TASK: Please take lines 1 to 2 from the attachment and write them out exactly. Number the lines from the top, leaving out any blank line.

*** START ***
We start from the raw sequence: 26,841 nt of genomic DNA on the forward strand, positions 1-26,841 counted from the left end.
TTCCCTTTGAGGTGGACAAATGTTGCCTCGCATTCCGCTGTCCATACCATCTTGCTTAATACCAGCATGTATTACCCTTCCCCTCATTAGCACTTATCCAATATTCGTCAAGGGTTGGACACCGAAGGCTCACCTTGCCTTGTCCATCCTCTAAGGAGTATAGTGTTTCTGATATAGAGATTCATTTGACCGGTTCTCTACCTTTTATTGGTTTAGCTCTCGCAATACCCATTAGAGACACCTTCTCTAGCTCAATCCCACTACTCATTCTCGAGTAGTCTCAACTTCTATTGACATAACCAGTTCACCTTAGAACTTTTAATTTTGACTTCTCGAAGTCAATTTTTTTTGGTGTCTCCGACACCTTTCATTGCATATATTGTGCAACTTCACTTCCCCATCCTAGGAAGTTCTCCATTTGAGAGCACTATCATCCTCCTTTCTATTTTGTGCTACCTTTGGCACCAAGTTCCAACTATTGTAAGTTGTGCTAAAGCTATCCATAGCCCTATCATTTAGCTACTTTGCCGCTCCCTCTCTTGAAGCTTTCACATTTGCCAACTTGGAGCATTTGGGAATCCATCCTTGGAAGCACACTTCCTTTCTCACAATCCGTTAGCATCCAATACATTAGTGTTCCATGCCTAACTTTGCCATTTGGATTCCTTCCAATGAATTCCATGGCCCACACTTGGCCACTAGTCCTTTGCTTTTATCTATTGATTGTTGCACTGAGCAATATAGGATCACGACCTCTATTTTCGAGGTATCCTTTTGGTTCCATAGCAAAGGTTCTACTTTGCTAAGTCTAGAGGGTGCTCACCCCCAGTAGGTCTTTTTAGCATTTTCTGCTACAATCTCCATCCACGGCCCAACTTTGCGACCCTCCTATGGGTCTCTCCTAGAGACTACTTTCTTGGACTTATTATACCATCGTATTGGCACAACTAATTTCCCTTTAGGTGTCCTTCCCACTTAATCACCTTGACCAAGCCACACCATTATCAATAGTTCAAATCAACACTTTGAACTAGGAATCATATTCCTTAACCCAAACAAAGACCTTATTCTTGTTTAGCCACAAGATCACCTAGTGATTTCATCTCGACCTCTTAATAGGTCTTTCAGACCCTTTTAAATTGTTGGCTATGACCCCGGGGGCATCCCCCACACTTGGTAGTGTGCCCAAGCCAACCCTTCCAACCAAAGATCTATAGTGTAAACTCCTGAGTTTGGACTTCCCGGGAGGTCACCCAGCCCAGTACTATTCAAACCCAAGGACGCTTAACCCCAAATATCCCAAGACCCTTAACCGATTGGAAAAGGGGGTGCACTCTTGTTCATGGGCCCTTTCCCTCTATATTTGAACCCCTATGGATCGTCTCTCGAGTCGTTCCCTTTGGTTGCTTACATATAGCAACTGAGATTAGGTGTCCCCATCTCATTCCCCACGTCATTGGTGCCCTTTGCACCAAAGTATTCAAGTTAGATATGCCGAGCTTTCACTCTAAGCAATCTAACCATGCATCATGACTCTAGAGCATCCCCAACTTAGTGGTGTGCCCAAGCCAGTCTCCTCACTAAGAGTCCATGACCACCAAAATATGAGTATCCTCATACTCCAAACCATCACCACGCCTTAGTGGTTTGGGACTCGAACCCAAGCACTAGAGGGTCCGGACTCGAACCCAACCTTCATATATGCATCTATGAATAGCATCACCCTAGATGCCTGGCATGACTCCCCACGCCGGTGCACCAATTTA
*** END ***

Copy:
We start from the raw sequence: 26,841 nt of genomic DNA on the forward strand, positions 1-26,841 counted from the left end.
TTCCCTTTGAGGTGGACAAATGTTGCCTCGCATTCCGCTGTCCATACCATCTTGCTTAATACCAGCATGTATTACCCTTCCCCTCATTAGCACTTATCCAATATTCGTCAAGGGTTGGACACCGAAGGCTCACCTTGCCTTGTCCATCCTCTAAGGAGTATAGTGTTTCTGATATAGAGATTCATTTGACCGGTTCTCTACCTTTTATTGGTTTAGCTCTCGCAATACCCATTAGAGACACCTTCTCTAGCTCAATCCCACTACTCATTCTCGAGTAGTCTCAACTTCTATTGACATAACCAGTTCACCTTAGAACTTTTAATTTTGACTTCTCGAAGTCAATTTTTTTTGGTGTCTCCGACACCTTTCATTGCATATATTGTGCAACTTCACTTCCCCATCCTAGGAAGTTCTCCATTTGAGAGCACTATCATCCTCCTTTCTATTTTGTGCTACCTTTGGCACCAAGTTCCAACTATTGTAAGTTGTGCTAAAGCTATCCATAGCCCTATCATTTAGCTACTTTGCCGCTCCCTCTCTTGAAGCTTTCACATTTGCCAACTTGGAGCATTTGGGAATCCATCCTTGGAAGCACACTTCCTTTCTCACAATCCGTTAGCATCCAATACATTAGTGTTCCATGCCTAACTTTGCCATTTGGATTCCTTCCAATGAATTCCATGGCCCACACTTGGCCACTAGTCCTTTGCTTTTATCTATTGATTGTTGCACTGAGCAATATAGGATCACGACCTCTATTTTCGAGGTATCCTTTTGGTTCCATAGCAAAGGTTCTACTTTGCTAAGTCTAGAGGGTGCTCACCCCCAGTAGGTCTTTTTAGCATTTTCTGCTACAATCTCCATCCACGGCCCAACTTTGCGACCCTCCTATGGGTCTCTCCTAGAGACTACTTTCTTGGACTTATTATACCATCGTATTGGCACAACTAATTTCCCTTTAGGTGTCCTTCCCACTTAATCACCTTGACCAAGCCACACCATTATCAATAGTTCAAATCAACACTTTGAACTAGGAATCATATTCCTTAACCCAAACAAAGACCTTATTCTTGTTTAGCCACAAGATCACCTAGTGATTTCATCTCGACCTCTTAATAGGTCTTTCAGACCCTTTTAAATTGTTGGCTATGACCCCGGGGGCATCCCCCACACTTGGTAGTGTGCCCAAGCCAACCCTTCCAACCAAAGATCTATAGTGTAAACTCCTGAGTTTGGACTTCCCGGGAGGTCACCCAGCCCAGTACTATTCAAACCCAAGGACGCTTAACCCCAAATATCCCAAGACCCTTAACCGATTGGAAAAGGGGGTGCACTCTTGTTCATGGGCCCTTTCCCTCTATATTTGAACCCCTATGGATCGTCTCTCGAGTCGTTCCCTTTGGTTGCTTACATATAGCAACTGAGATTAGGTGTCCCCATCTCATTCCCCACGTCATTGGTGCCCTTTGCACCAAAGTATTCAAGTTAGATATGCCGAGCTTTCACTCTAAGCAATCTAACCATGCATCATGACTCTAGAGCATCCCCAACTTAGTGGTGTGCCCAAGCCAGTCTCCTCACTAAGAGTCCATGACCACCAAAATATGAGTATCCTCATACTCCAAACCATCACCACGCCTTAGTGGTTTGGGACTCGAACCCAAGCACTAGAGGGTCCGGACTCGAACCCAACCTTCATATATGCATCTATGAATAGCATCACCCTAGATGCCTGGCATGACTCCCCACGCCGGTGCACCAATTTA